The ACMG guidelines on the return of secondary findings is a very conservative set of recommendations. They state that they are attempting “to strike a balance between the positions of genetic libertarians and the genetic empiricists, guided by the currently available scientific literature, clinical experience, the consensus of our Working Group members and the traditions of clinical medicine.”
But, this report is biased heavily in favor of the genetic empiricists, as they are suggesting that results be returned for ~56 genes, out of an approximate total of ~20,000 protein-coding genes in the human genome, not to mention the thousands of other identified, important noncoding elements of the genome! There are ~6 billion nucleotides of DNA in every cell of the human body, and there are ~25-100 trillion cells in each human body. Given somatic mosaicism, epigenetic changes, and environmental differences, no two human beings are the same, and therefore the expressivity of any mutation will be different in each person.
Therefore, how we will ever get to a world of millions of whole genomes shared and analyzed for numerous additive, epistatic interactions and gene X environment interactions, so that we can make any reliable predictions for any one human being, if we are only recommending return of results from ~56 genes? We need to sequence and collate the raw data from thousands and then millions of exomes and genomes, so that we can actually begin to really understand the expressivity patterns of any mutation in the human genome in any one person. The report does not even cite any of the revolutionary and disruptive work by genetic libertarians, including that of 23andMe and the Personal Genome Project. Some representative papers are below. This material is also discussed in the review in Genome Medicine that I published last year.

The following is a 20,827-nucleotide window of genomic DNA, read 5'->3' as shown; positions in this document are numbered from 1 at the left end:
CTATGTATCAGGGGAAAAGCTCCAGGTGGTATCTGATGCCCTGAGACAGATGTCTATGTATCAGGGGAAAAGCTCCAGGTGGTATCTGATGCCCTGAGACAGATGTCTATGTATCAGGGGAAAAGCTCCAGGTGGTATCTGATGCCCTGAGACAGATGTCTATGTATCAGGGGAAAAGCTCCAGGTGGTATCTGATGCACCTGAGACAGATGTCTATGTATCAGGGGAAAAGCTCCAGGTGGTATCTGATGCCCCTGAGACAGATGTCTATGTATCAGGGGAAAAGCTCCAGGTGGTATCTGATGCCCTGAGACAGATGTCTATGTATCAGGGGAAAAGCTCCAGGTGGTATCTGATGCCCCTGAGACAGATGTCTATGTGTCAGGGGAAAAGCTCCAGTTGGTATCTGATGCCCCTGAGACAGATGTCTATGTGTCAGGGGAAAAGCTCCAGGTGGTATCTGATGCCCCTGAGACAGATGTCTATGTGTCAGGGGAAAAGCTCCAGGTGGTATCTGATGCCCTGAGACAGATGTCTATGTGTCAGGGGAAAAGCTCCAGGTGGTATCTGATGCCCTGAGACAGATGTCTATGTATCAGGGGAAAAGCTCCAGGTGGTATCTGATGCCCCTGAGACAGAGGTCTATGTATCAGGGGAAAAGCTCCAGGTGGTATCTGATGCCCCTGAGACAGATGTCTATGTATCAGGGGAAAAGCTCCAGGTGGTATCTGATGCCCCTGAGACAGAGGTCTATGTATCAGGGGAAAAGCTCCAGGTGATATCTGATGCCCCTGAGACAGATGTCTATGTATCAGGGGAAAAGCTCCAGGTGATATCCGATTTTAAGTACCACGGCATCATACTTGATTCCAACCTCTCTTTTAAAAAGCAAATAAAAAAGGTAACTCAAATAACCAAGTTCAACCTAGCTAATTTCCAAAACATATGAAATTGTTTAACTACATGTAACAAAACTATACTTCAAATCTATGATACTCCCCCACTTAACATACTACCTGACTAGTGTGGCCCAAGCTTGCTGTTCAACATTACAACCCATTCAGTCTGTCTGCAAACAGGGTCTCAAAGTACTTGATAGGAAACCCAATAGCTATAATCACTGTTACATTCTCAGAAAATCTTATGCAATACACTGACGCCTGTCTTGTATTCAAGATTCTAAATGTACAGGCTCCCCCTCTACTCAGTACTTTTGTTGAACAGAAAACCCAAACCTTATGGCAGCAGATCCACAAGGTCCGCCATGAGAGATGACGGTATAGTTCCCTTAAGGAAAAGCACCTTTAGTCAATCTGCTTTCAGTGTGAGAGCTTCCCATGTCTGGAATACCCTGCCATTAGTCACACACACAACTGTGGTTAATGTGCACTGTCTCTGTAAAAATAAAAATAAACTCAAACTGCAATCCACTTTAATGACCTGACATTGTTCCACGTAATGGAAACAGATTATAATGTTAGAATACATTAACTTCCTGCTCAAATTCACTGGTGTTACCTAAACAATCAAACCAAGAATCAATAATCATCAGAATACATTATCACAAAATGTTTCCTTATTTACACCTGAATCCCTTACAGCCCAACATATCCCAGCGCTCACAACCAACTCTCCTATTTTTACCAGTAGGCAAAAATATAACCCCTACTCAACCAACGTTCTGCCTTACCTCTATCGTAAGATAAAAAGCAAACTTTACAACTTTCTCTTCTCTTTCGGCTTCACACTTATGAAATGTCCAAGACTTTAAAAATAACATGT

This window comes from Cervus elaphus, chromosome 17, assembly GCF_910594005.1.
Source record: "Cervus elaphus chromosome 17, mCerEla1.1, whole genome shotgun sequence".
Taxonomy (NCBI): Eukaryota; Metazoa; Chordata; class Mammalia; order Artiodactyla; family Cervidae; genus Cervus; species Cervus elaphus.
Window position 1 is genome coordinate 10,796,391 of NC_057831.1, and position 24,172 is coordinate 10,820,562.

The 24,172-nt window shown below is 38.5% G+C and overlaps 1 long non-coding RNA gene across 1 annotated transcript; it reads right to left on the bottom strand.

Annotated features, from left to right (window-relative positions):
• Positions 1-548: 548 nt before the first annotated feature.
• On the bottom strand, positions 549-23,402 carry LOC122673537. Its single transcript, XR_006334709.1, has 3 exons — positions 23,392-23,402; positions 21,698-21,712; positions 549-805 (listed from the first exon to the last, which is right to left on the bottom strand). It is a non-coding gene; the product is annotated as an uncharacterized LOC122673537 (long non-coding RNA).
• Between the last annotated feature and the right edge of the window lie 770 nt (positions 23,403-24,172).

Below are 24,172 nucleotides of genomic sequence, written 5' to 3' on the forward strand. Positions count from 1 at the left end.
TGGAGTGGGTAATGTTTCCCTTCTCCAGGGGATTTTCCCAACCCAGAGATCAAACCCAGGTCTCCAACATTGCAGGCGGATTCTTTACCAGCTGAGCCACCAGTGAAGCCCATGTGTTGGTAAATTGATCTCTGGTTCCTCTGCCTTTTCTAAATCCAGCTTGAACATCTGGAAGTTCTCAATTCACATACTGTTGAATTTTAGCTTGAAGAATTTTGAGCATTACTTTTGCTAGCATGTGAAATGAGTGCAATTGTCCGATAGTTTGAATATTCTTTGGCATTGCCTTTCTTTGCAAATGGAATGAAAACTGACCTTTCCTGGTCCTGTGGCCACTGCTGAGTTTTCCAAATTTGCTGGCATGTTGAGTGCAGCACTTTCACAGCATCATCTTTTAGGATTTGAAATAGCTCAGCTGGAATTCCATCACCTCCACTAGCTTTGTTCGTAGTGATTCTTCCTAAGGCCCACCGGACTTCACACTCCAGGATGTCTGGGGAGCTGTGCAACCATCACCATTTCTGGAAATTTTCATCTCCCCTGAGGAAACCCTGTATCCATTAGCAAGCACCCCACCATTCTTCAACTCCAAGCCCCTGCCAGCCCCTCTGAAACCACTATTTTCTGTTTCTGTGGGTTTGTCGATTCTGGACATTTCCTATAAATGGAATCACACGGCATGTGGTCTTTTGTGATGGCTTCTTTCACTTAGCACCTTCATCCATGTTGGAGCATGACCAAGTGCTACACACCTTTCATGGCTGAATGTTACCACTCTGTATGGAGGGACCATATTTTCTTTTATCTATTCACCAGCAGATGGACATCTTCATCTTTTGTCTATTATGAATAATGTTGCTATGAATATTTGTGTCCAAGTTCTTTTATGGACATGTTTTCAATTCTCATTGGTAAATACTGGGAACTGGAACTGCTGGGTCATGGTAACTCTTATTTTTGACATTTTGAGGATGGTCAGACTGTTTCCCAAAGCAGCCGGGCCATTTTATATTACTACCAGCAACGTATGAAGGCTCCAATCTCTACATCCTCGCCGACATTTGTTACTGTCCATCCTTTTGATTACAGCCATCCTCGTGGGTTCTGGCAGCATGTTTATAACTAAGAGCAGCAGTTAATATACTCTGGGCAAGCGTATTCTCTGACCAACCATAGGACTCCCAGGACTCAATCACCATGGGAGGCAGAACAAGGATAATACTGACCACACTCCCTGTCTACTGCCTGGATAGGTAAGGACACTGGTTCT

Dealing with the unexpected: consumer responses to direct-access BRCA mutation testing
Uta Francke 1,2, Cheri Dijamco1, Amy K. Kiefer1, Nicholas Eriksson1, Bianca Moiseff1, Joyce Y. Tung1, Joanna L. Mountain1
A public resource facilitating clinical use of genomes.
Ball MP, Thakuria JV, Zaranek AW, Clegg T, Rosenbaum AM, Wu X, Angrist M, Bhak J, Bobe J, Callow MJ, Cano C, Chou MF, Chung WK, Douglas SM, Estep PW, Gore A, Hulick P, Labarga A, Lee JH, Lunshof JE, Kim BC, Kim JI, Li Z, Murray MF, Nilsen GB, Peters BA, Raman AM, Rienhoff HY, Robasky K, Wheeler MT, Vandewege W, Vorhaus DB, Yang JL, Yang L, Aach J, Ashley EA, Drmanac R, Kim SJ, Li JB, Peshkin L, Seidman CE, Seo JS, Zhang K, Rehm HL, Church GM.
Proc Natl Acad Sci U S A. 2012 Jul 24;109(30):11920-7. doi: 10.1073/pnas.1201904109. Epub 2012 Jul 13.
Efficient replication of over 180 genetic associations with self-reported medical data.
Tung JY, Do CB, Hinds DA, Kiefer AK, Macpherson JM, Chowdry AB, Francke U, Naughton BT, Mountain JL, Wojcicki A, Eriksson N.
PLoS One. 2011;6(8):e23473. doi: 10.1371/journal.pone.0023473. Epub 2011 Aug 17.
Comparison of family history and SNPs for predicting risk of complex disease.
Do CB, Hinds DA, Francke U, Eriksson N.
PLoS Genet. 2012;8(10):e1002973. doi: 10.1371/journal.pgen.1002973. Epub 2012 Oct 11.
Web-based genome-wide association study identifies two novel loci and a substantial genetic component for Parkinson’s disease.
Do CB, Tung JY, Dorfman E, Kiefer AK, Drabant EM, Francke U, Mountain JL, Goldman SM, Tanner CM, Langston JW, Wojcicki A, Eriksson N.
PLoS Genet. 2011 Jun;7(6):e1002141. doi: 10.1371/journal.pgen.1002141. Epub 2011 Jun 23.
Identifying disease mutations in genomic medicine settings: current challenges and how to accelerate progress
Gholson J Lyon and Kai Wang
Genome Medicine 2012, 4:58 doi:10.1186/gm359